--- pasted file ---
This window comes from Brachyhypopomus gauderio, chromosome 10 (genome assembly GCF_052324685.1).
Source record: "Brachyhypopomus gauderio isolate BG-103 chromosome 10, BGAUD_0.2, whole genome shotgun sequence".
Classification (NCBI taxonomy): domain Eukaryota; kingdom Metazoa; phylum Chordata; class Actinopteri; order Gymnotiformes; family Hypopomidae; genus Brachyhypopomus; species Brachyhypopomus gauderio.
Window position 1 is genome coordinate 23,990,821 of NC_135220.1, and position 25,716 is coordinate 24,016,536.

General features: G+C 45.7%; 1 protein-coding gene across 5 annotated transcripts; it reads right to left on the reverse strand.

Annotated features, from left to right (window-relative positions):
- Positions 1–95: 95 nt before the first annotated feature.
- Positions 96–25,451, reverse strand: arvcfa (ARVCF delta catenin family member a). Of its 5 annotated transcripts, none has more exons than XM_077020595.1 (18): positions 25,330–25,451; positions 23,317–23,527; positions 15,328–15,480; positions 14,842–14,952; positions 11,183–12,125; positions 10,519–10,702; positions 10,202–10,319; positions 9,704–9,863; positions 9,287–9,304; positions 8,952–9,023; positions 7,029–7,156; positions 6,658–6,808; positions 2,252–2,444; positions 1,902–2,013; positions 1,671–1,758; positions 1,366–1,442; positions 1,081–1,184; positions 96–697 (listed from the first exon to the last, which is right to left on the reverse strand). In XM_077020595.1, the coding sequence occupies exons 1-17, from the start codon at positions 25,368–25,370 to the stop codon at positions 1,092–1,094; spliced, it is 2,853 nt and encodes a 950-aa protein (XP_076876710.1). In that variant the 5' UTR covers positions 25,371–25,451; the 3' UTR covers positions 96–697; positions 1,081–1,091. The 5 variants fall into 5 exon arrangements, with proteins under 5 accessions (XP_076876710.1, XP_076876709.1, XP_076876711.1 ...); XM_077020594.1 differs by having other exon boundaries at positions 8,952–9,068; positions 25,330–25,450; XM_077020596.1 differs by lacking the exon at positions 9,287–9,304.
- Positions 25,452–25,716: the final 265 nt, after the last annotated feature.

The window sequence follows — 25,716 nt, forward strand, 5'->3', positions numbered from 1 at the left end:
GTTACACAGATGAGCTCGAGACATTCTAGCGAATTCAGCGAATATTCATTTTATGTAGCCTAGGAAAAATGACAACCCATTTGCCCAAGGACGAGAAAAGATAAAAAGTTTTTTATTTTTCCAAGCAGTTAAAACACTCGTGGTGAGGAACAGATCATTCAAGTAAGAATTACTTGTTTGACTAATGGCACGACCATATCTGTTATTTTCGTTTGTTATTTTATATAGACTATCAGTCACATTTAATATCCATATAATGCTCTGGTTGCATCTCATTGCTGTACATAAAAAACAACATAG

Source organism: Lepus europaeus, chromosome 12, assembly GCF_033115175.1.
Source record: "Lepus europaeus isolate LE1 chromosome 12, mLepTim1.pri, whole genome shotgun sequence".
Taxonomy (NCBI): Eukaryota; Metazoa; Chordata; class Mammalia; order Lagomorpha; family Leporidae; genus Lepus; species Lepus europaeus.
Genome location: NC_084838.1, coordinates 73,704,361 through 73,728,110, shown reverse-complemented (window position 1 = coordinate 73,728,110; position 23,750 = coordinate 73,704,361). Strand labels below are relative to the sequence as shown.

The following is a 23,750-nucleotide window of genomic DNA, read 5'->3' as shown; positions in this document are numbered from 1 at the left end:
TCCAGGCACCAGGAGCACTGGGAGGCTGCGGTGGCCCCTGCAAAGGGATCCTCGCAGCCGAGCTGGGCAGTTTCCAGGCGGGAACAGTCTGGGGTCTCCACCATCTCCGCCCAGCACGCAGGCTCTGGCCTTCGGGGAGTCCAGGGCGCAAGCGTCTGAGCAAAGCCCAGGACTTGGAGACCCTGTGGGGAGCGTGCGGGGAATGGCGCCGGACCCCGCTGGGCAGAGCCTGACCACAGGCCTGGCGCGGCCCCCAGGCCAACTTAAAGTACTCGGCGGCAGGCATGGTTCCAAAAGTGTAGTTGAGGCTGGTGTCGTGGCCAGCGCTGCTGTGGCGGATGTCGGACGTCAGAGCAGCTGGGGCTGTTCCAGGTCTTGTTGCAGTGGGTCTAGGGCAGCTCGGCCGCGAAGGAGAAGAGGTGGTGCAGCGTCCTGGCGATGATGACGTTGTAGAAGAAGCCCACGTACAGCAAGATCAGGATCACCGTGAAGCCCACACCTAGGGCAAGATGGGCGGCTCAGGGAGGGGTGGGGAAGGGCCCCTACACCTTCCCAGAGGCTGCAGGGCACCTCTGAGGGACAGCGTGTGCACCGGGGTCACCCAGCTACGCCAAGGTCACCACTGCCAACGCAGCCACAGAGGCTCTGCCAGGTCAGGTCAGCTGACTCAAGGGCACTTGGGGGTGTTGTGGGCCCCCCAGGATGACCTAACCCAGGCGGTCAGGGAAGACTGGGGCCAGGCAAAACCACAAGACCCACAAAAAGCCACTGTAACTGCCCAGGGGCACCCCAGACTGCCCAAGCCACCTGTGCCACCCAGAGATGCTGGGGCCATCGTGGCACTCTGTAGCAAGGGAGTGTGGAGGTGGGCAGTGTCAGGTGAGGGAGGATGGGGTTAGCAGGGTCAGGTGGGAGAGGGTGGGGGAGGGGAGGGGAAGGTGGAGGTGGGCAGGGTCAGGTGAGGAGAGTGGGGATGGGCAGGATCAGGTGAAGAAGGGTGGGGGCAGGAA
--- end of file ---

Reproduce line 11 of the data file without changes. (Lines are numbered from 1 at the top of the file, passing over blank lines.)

GTTACACAGATGAGCTCGAGACATTCTAGCGAATTCAGCGAATATTCATTTTATGTAGCCTAGGAAAAATGACAACCCATTTGCCCAAGGACGAGAAAAGATAAAAAGTTTTTTATTTTTCCAAGCAGTTAAAACACTCGTGGTGAGGAACAGATCATTCAAGTAAGAATTACTTGTTTGACTAATGGCACGACCATATCTGTTATTTTCGTTTGTTATTTTATATAGACTATCAGTCACATTTAATATCCATATAATGCTCTGGTTGCATCTCATTGCTGTACATAAAAAACAACATAG